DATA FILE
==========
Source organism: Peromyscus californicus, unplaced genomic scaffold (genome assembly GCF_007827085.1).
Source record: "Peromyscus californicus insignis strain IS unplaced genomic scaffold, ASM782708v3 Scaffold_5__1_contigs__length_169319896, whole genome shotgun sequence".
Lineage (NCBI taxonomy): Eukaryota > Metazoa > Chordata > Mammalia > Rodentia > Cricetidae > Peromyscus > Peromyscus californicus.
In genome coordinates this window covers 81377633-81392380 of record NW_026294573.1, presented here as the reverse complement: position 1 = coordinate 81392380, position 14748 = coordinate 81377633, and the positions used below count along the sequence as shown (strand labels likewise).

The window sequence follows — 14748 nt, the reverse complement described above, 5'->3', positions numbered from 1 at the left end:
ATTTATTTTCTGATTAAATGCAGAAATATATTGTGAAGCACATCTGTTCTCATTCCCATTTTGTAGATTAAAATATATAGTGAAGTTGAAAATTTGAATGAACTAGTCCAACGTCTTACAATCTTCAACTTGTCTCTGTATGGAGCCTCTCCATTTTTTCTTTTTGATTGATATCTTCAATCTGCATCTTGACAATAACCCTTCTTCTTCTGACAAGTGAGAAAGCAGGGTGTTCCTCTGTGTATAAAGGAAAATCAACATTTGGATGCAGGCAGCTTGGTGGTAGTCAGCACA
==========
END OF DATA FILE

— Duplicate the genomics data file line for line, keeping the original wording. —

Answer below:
Source organism: Peromyscus californicus, unplaced genomic scaffold (genome assembly GCF_007827085.1).
Source record: "Peromyscus californicus insignis strain IS unplaced genomic scaffold, ASM782708v3 Scaffold_5__1_contigs__length_169319896, whole genome shotgun sequence".
Lineage (NCBI taxonomy): Eukaryota > Metazoa > Chordata > Mammalia > Rodentia > Cricetidae > Peromyscus > Peromyscus californicus.
In genome coordinates this window covers 81377633-81392380 of record NW_026294573.1, presented here as the reverse complement: position 1 = coordinate 81392380, position 14748 = coordinate 81377633, and the positions used below count along the sequence as shown (strand labels likewise).

The window sequence follows — 14748 nt, the reverse complement described above, 5'->3', positions numbered from 1 at the left end:
ATTTATTTTCTGATTAAATGCAGAAATATATTGTGAAGCACATCTGTTCTCATTCCCATTTTGTAGATTAAAATATATAGTGAAGTTGAAAATTTGAATGAACTAGTCCAACGTCTTACAATCTTCAACTTGTCTCTGTATGGAGCCTCTCCATTTTTTCTTTTTGATTGATATCTTCAATCTGCATCTTGACAATAACCCTTCTTCTTCTGACAAGTGAGAAAGCAGGGTGTTCCTCTGTGTATAAAGGAAAATCAACATTTGGATGCAGGCAGCTTGGTGGTAGTCAGCACA